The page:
The Fault in Our Stars provides a showcase for the protagonist's honest openness, her capacity to radiate and inspire empathy.
The Fault in Our Stars opens with narration by Hazel (Shailene Woodley), a teenager living with terminal cancer. One way to tell that story is to "sugarcoat it," she says, "Nothing is too messed up that can’t be fixed with a Peter Gabriel song." Hazel goes on, "I like that version as much as the next girl does. It’s just not the truth."
Taken verbatim from John Green's source novel, a young-adult-and-beyond sensation, this voiceover will seem to fans the perfect opening, maybe the only opening. But a movie that positions itself as "the truth" takes a certain risk -- especially as it raises the specter of the beloved Say Anything, where a Peter Gabriel song does fix everything. In the pages of a novel, these words aren't part of sporadic voiceover narration, but the text itself. That opening salvo, then, is not a rough approximation of Hazel's point of view, but a clear expression of it. On screen, though, it's just a movie asserting that it's going to be more truthful than other movies.
To be fair, The Fault in Our Stars is probably more truthful than a lot of other movies about how we process death, about the experience of being young and in love, and about the stories we tell ourselves to reconcile those diametrically opposed feelings. Hewing closely to the novel's self-described sincerity, the movie gains further credibility from casting Woodley as Hazel.
Even when she's not actually starring (as in The Spectacular Now, another YA adaptation by Fault screenwriters Scott Neustadter and Michael H. Weber) or when she's working with middling material (as in Divergent, a more fantastical YA property), Woodley has an honest openness about her. She both radiates and inspires empathy.
The Fault in Our Stars provides a showcase for exactly that. Hazel's survival to age 16 has been both miraculous and not enough. She needs oxygen tubes to prop up her failing lungs, and while she may have some more years left, she's unlikely to live to a proper old age. Her parents (Laura Dern and Sam Trammell) know that at some point, they will be mourning her. They nonetheless insist that she try to keep connections with the outside world, and send her to a support group.
There she meets Gus (Ansel Elgort), who has lost a leg to cancer, now in remission, attending the group to support his buddy Isaac (Nat Wolff), who has lost an eye to cancer and will soon lose another. Hazel and Gus catch each other's eyes, make small talk after the session, and quickly fall into the kind of thoughtful yet instinctive attraction that may only make sense for the young, or, in Green's words, "the way you fall asleep, slowly, then all at once."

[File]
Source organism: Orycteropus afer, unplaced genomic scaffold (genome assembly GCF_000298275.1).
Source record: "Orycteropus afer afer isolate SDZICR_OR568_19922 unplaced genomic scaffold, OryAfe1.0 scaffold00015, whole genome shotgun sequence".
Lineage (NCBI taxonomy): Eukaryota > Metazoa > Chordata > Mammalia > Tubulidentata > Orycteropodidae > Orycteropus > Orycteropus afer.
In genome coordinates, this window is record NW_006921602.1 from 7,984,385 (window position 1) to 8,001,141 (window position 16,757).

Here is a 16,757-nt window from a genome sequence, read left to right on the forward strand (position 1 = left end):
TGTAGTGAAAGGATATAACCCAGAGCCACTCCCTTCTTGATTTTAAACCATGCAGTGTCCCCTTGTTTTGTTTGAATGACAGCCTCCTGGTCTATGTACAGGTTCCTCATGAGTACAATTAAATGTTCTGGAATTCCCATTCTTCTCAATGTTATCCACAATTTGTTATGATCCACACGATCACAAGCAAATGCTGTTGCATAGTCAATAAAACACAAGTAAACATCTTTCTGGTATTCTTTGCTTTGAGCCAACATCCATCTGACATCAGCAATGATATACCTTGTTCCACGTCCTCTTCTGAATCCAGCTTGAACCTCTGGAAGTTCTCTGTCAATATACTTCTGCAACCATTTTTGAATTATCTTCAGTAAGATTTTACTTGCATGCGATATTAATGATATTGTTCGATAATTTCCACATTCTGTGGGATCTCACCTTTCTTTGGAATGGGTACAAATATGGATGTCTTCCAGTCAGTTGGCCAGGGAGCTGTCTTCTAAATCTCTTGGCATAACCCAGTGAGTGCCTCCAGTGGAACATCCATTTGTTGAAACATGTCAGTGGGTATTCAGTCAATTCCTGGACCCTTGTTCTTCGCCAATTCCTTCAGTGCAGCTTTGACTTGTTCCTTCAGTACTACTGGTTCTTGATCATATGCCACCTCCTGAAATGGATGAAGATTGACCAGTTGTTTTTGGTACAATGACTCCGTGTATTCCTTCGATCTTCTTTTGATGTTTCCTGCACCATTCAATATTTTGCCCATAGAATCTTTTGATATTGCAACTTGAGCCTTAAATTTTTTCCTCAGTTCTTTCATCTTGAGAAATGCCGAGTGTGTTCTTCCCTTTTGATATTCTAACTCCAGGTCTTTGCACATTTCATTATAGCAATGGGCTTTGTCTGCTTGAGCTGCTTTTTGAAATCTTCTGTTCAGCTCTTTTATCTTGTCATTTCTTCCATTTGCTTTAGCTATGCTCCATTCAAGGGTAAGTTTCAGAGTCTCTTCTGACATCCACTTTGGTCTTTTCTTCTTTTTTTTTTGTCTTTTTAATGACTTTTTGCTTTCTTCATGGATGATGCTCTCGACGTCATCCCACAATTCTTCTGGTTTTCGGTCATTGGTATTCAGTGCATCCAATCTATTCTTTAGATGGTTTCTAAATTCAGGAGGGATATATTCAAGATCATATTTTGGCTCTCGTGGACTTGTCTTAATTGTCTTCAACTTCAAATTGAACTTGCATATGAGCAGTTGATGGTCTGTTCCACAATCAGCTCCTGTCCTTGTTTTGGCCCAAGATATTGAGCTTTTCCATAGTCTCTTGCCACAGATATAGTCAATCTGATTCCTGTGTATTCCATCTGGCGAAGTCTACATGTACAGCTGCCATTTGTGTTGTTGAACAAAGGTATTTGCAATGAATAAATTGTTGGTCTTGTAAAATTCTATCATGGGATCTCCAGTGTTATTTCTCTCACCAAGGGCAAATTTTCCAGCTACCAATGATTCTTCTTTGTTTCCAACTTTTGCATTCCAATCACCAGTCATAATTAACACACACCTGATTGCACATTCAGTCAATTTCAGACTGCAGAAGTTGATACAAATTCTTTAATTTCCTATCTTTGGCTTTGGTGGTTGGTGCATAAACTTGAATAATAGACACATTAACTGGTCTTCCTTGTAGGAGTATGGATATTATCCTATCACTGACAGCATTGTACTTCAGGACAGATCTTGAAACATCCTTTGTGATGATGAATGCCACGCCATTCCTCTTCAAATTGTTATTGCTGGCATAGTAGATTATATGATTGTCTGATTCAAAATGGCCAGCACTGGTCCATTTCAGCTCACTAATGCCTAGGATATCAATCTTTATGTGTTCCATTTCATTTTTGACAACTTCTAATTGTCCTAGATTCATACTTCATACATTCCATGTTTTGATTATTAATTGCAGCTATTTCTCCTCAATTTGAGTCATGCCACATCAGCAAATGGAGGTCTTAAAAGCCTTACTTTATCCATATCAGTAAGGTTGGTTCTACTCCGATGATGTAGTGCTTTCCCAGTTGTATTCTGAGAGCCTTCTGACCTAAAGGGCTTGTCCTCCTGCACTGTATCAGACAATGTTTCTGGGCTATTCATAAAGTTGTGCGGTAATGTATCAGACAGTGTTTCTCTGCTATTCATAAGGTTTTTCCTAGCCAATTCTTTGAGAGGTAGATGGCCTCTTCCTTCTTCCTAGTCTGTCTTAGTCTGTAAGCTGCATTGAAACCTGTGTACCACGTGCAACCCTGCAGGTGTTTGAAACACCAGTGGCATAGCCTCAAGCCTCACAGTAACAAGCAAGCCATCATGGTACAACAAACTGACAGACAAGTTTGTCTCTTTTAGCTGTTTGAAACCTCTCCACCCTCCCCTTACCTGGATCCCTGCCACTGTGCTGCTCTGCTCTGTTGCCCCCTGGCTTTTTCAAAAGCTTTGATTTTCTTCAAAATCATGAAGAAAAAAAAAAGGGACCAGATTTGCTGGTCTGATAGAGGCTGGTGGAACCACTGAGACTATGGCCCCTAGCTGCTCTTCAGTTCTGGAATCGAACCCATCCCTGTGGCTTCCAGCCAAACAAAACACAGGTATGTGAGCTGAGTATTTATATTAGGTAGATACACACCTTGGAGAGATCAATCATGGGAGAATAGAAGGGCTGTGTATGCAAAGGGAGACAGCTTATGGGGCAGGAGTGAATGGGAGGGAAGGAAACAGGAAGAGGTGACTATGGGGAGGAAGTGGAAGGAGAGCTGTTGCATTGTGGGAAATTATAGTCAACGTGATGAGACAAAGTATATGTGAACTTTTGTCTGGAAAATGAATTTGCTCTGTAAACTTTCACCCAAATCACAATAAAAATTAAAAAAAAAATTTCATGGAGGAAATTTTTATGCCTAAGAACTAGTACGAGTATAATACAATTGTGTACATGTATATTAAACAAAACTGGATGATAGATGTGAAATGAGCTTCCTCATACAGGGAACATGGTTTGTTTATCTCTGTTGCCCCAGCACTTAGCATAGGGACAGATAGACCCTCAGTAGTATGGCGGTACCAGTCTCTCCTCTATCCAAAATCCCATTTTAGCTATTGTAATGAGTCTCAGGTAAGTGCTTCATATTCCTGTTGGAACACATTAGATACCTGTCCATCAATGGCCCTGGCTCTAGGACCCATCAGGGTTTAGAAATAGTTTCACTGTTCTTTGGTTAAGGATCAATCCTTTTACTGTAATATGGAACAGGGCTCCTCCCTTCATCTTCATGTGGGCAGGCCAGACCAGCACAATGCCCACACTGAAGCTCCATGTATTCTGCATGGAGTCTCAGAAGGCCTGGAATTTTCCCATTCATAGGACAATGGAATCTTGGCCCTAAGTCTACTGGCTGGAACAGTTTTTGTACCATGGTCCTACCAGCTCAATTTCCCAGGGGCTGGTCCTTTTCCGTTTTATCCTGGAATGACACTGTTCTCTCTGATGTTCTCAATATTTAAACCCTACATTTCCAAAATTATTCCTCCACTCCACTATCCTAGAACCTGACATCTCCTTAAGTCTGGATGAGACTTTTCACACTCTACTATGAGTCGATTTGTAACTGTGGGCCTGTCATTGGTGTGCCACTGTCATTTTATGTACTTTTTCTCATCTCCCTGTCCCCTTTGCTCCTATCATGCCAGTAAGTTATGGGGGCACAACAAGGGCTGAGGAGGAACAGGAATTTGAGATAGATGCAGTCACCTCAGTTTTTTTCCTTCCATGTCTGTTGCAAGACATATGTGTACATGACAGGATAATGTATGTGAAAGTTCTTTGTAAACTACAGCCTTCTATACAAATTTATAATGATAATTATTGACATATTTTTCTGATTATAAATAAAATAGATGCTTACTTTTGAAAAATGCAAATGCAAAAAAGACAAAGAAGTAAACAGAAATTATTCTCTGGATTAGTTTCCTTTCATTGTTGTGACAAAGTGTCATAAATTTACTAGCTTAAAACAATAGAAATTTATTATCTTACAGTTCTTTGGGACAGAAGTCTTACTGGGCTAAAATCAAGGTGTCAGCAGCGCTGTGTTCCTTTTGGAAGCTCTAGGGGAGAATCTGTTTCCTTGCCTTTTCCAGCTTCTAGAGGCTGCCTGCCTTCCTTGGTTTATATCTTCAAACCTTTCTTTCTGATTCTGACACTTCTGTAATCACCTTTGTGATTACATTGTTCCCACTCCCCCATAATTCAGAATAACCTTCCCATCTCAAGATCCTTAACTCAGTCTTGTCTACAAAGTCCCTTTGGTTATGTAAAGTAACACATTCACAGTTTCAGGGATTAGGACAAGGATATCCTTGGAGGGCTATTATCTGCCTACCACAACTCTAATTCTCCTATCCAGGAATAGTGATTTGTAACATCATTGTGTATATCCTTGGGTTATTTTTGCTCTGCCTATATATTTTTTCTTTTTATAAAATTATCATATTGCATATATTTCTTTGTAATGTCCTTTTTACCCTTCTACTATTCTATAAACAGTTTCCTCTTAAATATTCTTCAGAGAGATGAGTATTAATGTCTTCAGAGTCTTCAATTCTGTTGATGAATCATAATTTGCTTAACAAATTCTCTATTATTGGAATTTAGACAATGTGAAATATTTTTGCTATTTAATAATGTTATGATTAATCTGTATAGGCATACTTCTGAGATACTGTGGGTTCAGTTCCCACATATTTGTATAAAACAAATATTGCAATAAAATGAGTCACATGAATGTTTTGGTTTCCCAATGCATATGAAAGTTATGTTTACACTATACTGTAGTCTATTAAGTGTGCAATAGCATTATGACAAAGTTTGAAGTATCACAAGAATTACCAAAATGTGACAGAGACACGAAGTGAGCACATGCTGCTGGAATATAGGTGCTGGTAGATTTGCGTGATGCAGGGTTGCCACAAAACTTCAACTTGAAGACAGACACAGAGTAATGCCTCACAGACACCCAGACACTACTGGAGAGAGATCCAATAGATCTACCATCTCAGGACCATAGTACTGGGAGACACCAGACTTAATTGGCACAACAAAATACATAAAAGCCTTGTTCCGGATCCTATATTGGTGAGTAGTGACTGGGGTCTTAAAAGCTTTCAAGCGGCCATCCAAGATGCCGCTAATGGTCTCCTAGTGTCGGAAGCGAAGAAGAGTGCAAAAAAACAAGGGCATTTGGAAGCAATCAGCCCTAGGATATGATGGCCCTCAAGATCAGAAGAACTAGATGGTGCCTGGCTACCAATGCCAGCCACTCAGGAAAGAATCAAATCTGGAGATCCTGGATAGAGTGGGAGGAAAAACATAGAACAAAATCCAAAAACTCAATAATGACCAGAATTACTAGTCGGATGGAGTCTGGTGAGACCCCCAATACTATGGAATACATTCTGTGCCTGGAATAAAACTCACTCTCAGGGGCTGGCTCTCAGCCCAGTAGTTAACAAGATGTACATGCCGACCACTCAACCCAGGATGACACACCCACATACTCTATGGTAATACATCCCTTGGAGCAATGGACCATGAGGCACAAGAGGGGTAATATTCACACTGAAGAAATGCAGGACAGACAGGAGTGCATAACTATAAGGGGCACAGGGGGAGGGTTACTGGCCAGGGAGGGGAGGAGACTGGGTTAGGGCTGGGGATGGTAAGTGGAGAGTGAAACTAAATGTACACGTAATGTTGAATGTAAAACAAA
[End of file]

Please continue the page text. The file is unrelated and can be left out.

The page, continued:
Similarly, Hazel and particularly Gus speak with the kind of self-conscious, secret-language wittiness that might become precious in older characters' mouths and sometimes threatens to do the same here. Much of their dialogue comes straight from Green's book, where it complements Hazel's engaging first-person narration. Neustadter and Weber do a respectful and respectable job condensing scenes and pruning characters, as even a less plotty novel like The Fault in Our Stars requires, but they don't translate the novel to account for it being acted out rather than read, not trusting the actors' line deliveries or reaction shots.
The screenplay's caution is paralleled by director Josh Boone's choices. He approaches the visualization of his film with a strange timidity, as if fearful of fans' wrath. With Hazel's first-person accounts necessarily limited, much of the movie becomes an ongoing conversation between Hazel and Gus, which Boone over-cuts into awkward assemblies of shot styles. Over-the-shoulder shots, medium close-ups, and wider shots from arbitrary angles collide with little sense of rhythm, and scenes like Gus and Hazel's crucial first long talk become testaments to the amount of coverage Boone shot for these scenes rather than any specific ideas about how such scenes might look and what they might convey. Even when he manages to frame Hazel and Gus together (a surprisingly infrequent occurrence), the compositions are startlingly, almost distractingly, unimaginative.
When the camera does linger, it's usually on Woodley's face, and her expressiveness as she processes Hazel's conflicting emotions has heartbreaking eloquence. Elgort, for his part, captures both the sweetness and slight arrogance of Gus's charisma, and if the other book characters -- Isaac, Hazel's parents, a reclusive writer whose work Hazel shares with Gus -- aren't as distinctive in their on-screen incarnations, they at least serve to keep the movie focused on two people who matter most to each other. The actors and the basic material ensure that The Fault in Our Stars remains, in its movie form, an affecting love story.
What The Fault in Our Stars lacks is the offhand poetry of Green's book, even as the actors quote it repeatedly. The emotions are warm and earnest, sometimes raw and challenging, but the sterile digital cinematography creates a visual distance that suspends the story in traditional weepie territory. Woodley, Elgort, and the book they love deserve a movie as vibrant -- and as truthful -- as they are.